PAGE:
Tonga has had no COVID-19 infection, until now

Young men play a game of rugby at sunset in Nuku'alofa, Tonga, April 10, 2019. (MARK BAKER / AP)

MANILA / MELBOURNE / ISLAMABAD – For almost two years, the Kingdom of Tonga has watched on as COVID-19 spread to almost every corner of the world, except its own. 

On Friday, that remarkable virus-free streak came to an end when Prime Minister Pohiva Tu’ionetoa said the country of some 100,000 people had found its first confirmed COVID case, local media reported. 

The infection was in a passenger on a plane from Christchurch, New Zealand, about 2,400 kilometers southwest of Tonga

The infection was in a passenger on a plane from Christchurch, New Zealand, about 2,400 kilometers southwest of Tonga. The person is in mandatory hotel quarantine, but was among 215 people on the aircraft, website Matangi Tonga said. The government will decide whether to call a nationwide lockdown on Monday, given the potential exposure of other people on the plane. 

Tonga is one of a few island nations in the South Pacific Ocean that have seen no COVID cases, with their relative isolation and limited international travel links proving an advantage as the pathogen spread around the world. The Cook Islands has also had no infections, despite its travel industry and close association with nearby New Zealand, which recently went back into lockdown after a months long virus-free stretch.

READ MORE: Pacific islands no longer spared pandemic's force

Other nations in the isolated region have seen significant virus outbreaks, however, with Papua New Guinea experiencing a significant recent wave that has challenged its limited healthcare system. Fiji, one of the South Pacific’s most popular tourist destinations, has also been hit, with more than 670 fatalities since the pandemic began.

Customers dine outdoors at Opera House Bar in Sydney, Australia, Oct 28, 2021. (BRENDON THORNE / BLOOMBERG)


Australia will now recognize people who have had a mix of recognized COVID-19 vaccinations as fully inoculated, according to updated advice on the Department of Home Affairs website. 

The policy shift come as the government prepares to open its borders for the first time in 19 months. From Monday, fully vaccinated citizens and permanent residents age 12 and over will be able to travel abroad without a permit.

Fully vaccinated international travelers will also be able to fly into to Sydney or Melbourne without quarantining on arrival, providing they have a negative COVID-19 test before their flight. Inbound travel will initially be limited to returning citizens and residents.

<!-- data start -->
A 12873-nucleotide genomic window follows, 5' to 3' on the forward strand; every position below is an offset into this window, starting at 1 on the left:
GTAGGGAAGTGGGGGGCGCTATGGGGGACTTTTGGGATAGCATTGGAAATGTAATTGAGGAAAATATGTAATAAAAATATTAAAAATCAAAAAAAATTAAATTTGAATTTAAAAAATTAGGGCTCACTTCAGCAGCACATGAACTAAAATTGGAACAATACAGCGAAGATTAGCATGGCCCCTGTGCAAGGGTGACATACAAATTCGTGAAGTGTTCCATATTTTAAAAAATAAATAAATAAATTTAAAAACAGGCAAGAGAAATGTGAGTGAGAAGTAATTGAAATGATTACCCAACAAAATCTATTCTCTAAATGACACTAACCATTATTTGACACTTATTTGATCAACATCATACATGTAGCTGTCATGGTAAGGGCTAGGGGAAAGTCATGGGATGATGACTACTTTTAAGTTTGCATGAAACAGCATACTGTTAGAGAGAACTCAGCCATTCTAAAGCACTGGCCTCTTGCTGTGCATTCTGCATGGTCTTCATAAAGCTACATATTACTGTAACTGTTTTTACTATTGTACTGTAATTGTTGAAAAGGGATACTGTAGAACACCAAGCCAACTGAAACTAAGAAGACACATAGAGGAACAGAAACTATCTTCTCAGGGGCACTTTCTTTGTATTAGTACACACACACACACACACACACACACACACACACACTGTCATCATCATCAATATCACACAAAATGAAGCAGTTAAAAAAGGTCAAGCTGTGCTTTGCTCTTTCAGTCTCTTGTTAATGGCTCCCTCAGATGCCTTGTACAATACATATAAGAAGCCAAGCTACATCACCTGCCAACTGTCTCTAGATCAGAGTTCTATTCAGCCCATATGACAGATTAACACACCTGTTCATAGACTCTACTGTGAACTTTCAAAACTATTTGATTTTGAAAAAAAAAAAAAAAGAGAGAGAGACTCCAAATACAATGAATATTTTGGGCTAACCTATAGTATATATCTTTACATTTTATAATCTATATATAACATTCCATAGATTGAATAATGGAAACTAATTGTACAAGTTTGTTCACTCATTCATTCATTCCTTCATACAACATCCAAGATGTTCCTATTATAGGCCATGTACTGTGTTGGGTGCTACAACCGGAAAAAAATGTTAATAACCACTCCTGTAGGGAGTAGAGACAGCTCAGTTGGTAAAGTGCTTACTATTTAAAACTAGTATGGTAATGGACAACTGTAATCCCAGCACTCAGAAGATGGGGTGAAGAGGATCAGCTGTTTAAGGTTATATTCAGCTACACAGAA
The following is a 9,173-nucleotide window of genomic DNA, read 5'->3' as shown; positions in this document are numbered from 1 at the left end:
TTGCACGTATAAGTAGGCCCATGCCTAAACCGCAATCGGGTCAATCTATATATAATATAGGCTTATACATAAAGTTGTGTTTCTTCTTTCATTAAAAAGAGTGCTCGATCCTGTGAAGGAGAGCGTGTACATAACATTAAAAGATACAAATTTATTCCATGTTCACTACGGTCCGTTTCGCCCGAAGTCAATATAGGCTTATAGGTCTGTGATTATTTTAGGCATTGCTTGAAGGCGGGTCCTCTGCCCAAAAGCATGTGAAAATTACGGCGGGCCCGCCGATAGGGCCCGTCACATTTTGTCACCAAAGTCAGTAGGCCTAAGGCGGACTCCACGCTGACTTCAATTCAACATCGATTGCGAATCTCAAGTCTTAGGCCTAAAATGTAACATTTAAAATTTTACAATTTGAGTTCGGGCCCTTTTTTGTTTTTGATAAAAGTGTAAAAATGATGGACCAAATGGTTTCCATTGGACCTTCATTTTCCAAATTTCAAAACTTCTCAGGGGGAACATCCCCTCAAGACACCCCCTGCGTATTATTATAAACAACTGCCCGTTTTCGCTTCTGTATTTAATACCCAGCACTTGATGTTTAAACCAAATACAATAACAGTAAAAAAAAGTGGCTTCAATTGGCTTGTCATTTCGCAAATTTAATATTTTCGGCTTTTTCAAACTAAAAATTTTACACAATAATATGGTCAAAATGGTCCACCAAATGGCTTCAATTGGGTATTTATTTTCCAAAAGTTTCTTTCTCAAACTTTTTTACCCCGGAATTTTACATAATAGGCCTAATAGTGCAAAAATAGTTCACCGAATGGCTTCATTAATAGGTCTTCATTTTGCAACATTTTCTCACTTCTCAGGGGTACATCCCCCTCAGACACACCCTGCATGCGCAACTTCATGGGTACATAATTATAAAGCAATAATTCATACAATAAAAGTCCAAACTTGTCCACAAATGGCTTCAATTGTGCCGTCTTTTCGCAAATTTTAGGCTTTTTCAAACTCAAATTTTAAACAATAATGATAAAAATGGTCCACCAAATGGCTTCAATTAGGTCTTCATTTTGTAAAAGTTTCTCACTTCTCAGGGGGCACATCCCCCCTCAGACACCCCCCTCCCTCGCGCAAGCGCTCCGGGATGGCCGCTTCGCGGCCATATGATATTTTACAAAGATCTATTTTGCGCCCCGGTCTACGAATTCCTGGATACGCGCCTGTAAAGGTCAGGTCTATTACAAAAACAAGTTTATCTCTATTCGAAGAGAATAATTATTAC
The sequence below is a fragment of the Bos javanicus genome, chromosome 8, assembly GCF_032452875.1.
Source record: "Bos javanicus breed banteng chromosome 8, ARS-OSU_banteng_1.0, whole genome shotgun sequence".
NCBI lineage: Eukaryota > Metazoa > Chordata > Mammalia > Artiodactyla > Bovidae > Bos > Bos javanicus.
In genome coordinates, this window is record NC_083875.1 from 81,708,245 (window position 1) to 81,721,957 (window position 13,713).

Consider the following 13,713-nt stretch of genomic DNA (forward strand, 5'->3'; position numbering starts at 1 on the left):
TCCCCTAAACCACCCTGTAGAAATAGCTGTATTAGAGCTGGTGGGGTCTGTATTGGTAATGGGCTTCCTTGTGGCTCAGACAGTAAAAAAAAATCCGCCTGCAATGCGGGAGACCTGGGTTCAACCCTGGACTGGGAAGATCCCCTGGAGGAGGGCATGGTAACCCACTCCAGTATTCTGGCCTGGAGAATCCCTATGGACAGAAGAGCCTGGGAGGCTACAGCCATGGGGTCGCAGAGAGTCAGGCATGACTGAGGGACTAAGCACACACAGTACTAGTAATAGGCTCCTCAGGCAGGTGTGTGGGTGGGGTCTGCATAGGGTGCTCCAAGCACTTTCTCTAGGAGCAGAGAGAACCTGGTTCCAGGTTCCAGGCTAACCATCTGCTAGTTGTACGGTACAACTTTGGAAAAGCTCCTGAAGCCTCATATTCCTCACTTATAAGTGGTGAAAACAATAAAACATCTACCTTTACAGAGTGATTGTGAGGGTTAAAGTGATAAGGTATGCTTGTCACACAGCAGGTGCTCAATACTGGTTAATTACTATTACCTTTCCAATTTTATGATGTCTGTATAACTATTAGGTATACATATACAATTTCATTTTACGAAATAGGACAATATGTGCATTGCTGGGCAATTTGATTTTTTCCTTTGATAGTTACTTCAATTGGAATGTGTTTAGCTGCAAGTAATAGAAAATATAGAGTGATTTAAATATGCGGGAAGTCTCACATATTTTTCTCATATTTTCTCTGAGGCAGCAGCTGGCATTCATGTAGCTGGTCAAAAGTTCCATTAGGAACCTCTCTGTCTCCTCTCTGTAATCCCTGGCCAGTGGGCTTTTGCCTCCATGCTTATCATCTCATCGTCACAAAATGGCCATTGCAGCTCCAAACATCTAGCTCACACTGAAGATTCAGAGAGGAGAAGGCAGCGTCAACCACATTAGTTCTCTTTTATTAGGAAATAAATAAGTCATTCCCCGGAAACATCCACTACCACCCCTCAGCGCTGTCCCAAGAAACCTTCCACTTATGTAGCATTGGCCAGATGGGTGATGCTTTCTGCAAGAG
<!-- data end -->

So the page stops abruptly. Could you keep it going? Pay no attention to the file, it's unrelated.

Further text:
“Australia considers you to be fully vaccinated if you have completed a course of a Therapeutic Goods Administration approved or recognized vaccine,” according to an update on the department’s website. “This includes mixed doses.” 

Meanwhile, Melbourne, Australia's second-largest city which has endured nearly nine months of lockdowns since the start of the pandemic, saw people flocking to shops and gigs for the first time in months on Saturday as public health curbs eased.

The city of five million, which re-emerged from its sixth lockdown last week, was reopening further as full vaccination rates across Victoria state, of which Melbourne is capital, was set to reach 80 percent for those 16 and older.

People queued at malls and boutiques despite cool weather for their first in-person shopping since early August, waiting to be let in as capacity limits were observed, television footage showed.

Victoria reported 1,355 new daily COVID-19 infections, its lowest in nearly a month. There were also 11 deaths reported, with health authorities saying serious infections mainly affected the unvaccinated.

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"So please – particularly for those people in their 20s – go out and get vaccinated, that is your best and in fact, your only real protection against the impact of COVID," Jeroen Weimar, Victoria's COVID-19 response commander, said.

Across Australia, New South Wales reported 236 new cases and three deaths. The Australian Capital Territory reported nine new infections.

New Zealand

New Zealand had 160 new cases, most of them in Auckland, which has been battling an outbreak of the Delta variant for months.

Once champions of a COVID-zero strategy of managing the pandemic, both Australia and New Zealand have been moving towards living with the virus through extensive vaccinations, as the Delta variant has proven too transmissible to suppress.

As of Saturday, 74 percent of eligible people in New Zealand were fully vaccinated and 76.8 percent of those 16 and older in Australia.


The Philippines' Department of Health reported 4,008 new confirmed cases of COVID-19 in the Southeast Asian country on Saturday, bringing the  tally to 2,783,896.

Another 423 patients died from COVID-19 complications, bringing the toll to 43,044.


Pakistan added 658 new COVID-19 cases over the last 24 hours, the National Command and Operation Center said on Saturday. The country's infection tally rose to 1,272,345.

Another 10 people lost their lives to the coronavirus, taking the toll to 28,439.